Bio: Fadi Kurdahi received his PhD from the University of Southern California in 1987. Since then, he has been a faculty at the Department of Electrical & Computer Engineering at UCI, where he conducts research in the areas of Computer Aided Design of VLSI circuits, highlevel synthesis, and design methodology of large scale systems, and serves as the Associate Director for the Center for Embedded Computer Systems (CECS). He was Associate Editor for IEEE Transactions on Circuits and Systems II 1993-1995, Area Editor in IEEE Design and Test for reconfigurable computing, and served as program chair, general chair or on program committees of several workshops, symposia and conferences in the area of CAD, VLSI, and system design. He received the best paper award for the IEEE Transactions on VLSI in 2002, the best paper award in 2006 at ISQED, and three other distinguished paper awards at DAC, EuroDAC and ASP-DAC. He also received the Distinguished Alumnus award from this Alma Mater, the American University of Beirut in 2008. He is a Fellow of the IEEE and the AAAS.


“Hot Spot Management and Micro Refrigeration in Integrated Circuits” by Dr. Ali Shakouri

Date: April 20th, 2009

“Hot Spot Management and Micro Refrigeration in Integrated Circuits”

by Dr. Ali Shakouri, UC-Santa Cruz

 

Presentation available in pdf

Abstract: Static and dynamic hot spots are one of the key factors limiting the performance and reliability of electronic devices and integrated circuits. Various simulation and characterization tools to predict and measure hot spots will be reviewed. We show that transient thermoreflectance imaging using CCD camera can be used to measure temperature distribution in chips with 0.1°C temperature, 100 nanosecond time and submicron spatial resolution. Examples from multi finger and high power transistor structures are presented. We also introduce power blurring technique which can be used to obtain transient temperature profile in packaged IC chips with calculation times orders of magnitude faster than finite element analysis. Finally, we review solid-state microrefrigerators on a chip. SiGe alloy and superlattice thin films have demonstrated localized cooling by 7°C at 100°C ambient temperature. Novel nanocomposites are developed where the heat and charge transport are modified at the atomic level. Potential to remove hot spots with power densities exceeding 1-2kW/cm2 will be discussed.

 

Bio: Ali Shakouri is professor of electrical engineering at University of California Santa Cruz. He received his Ph.D. from California Institute of Technology in 1995. His current research is on nanoscale heat and current transport in semiconductor devices, high resolution thermal imaging, micro refrigerators on a chip and waste heat recovery. He is also working on a new sustainability curriculum in collaboration with colleagues in engineering and social sciences. He has initiated an international summer school on renewable energies sources in practice. He is the director of the Thermionic Energy Conversion center, a multi university research initiative aiming to improve direct thermal to electric energy conversion technologies. He received the Packard Fellowship in Science and Engineering in 1999, the NSF Career award in 2000 and UCSC School of Engineering FIRST Professor Award in 2004.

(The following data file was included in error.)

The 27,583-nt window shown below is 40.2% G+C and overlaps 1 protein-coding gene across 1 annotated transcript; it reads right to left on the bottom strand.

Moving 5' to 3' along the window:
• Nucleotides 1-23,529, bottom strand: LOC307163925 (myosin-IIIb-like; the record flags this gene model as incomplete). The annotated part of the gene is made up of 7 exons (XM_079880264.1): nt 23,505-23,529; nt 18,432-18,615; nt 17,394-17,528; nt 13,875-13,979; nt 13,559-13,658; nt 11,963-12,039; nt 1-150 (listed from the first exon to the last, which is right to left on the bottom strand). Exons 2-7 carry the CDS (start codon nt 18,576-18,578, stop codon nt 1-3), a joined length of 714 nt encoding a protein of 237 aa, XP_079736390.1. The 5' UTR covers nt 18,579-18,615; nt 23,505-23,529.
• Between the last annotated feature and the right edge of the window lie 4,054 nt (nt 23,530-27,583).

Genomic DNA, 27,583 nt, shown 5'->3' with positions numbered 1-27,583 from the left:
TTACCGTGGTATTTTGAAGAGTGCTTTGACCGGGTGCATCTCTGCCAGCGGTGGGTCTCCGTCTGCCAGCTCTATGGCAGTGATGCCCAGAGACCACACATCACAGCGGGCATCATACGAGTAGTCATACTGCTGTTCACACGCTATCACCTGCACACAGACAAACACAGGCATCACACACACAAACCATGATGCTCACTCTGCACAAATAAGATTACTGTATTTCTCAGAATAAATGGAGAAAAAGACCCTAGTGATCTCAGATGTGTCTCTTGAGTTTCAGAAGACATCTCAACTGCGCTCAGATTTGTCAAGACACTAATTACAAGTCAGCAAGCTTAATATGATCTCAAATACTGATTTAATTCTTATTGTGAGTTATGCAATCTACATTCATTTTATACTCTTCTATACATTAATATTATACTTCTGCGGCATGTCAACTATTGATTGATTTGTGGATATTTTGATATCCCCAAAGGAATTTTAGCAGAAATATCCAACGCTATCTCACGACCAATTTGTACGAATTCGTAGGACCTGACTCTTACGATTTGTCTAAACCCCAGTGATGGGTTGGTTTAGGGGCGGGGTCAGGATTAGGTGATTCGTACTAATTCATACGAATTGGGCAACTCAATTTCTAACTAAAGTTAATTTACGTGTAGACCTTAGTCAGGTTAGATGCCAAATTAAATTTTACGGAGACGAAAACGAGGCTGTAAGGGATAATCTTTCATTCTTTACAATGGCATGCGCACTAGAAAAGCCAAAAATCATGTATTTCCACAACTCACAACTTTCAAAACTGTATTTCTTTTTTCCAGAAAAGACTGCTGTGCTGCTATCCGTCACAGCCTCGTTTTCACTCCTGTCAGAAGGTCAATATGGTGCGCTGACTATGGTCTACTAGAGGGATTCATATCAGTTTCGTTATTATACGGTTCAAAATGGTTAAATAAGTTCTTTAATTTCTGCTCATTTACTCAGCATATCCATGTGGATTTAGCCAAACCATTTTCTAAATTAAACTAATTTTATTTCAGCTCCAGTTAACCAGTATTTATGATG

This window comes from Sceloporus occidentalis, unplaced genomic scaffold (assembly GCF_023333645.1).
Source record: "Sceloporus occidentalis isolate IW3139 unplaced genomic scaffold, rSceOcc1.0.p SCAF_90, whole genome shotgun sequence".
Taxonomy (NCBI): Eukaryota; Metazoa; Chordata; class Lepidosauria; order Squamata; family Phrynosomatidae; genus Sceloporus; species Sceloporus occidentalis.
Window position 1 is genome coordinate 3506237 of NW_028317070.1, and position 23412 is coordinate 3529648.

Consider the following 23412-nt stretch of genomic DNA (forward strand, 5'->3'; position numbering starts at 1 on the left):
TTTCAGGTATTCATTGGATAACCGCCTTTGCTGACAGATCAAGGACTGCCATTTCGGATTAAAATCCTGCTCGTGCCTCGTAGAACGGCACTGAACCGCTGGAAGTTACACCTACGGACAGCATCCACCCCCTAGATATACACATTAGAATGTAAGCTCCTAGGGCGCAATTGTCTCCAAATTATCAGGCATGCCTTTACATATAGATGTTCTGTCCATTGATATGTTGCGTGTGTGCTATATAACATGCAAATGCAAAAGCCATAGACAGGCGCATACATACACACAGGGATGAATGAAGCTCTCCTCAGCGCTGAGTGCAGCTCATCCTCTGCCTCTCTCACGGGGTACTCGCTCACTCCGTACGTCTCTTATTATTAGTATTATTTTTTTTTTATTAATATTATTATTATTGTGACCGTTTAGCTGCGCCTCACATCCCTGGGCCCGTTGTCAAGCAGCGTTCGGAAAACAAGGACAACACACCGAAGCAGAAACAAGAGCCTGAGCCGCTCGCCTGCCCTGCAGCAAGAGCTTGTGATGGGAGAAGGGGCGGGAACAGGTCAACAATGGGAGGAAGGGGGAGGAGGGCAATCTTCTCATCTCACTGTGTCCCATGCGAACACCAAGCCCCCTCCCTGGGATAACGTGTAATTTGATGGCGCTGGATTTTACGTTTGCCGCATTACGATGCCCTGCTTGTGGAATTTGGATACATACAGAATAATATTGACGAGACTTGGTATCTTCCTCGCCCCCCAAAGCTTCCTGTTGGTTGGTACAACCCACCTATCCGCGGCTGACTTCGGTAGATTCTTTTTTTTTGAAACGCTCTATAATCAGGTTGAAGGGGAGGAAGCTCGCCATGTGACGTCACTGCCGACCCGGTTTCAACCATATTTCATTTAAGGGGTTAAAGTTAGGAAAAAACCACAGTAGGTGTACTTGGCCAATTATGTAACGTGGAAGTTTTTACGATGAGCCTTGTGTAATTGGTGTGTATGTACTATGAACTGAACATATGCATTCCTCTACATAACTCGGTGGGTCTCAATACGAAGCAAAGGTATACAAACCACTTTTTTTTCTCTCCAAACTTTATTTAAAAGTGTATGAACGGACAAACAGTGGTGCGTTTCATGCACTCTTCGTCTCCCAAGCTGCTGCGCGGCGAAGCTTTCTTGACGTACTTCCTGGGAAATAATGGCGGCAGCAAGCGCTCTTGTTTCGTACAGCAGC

“Through-Silicon Vias (TSVs): Design and Reliability” by Dr. Sergey Savastiouk

Date: May 13th, 2009

“Through-Silicon Vias (TSVs): Design and Reliability”

by Dr. Sergey Savastiouk, ALLVIA, Inc

 

Joint meeting with SCV-CMPT, SCV-EDS and SCV-Rel

Abstract: Thinned wafers with through-silicon isolated metal vias (TSVs) open a valuable new design opportunity for both IC and package engineers. Through-silicon metal connectivity enables electrical and thermal performance advantages, back-side connectivity for two-sided semiconductor wafer and chip-level testing, as well as vertical interconnections for 3D IC stacking and micro- and opto-electronics. The benefit of IC vertical interconnects such as TSVs has been presented in many papers. The term TSV was introduced by the presenter in 1996 and published in 2000. However, the physical design and reliability issues associated with copper through-silicon vias have not been fully resolved. The following problems present process challenges: metal voiding during filling, uniform via wall material deposition, and active IC surface connectivity to name a few. Copper vias fabricated in a silicon wafer impose, at high temperatures, tensile stresses in silicon. The situation might be aggravated by the stress fields due to numerous vias and, if the vias are placed too close to each other, the thermally induced stresses might lead to cracking of the silicon wafer. In addition, the vias experience compressive ‘hoop’ stresses. These stresses could lead to the via buckling. The presentation will address other design and reliability issues.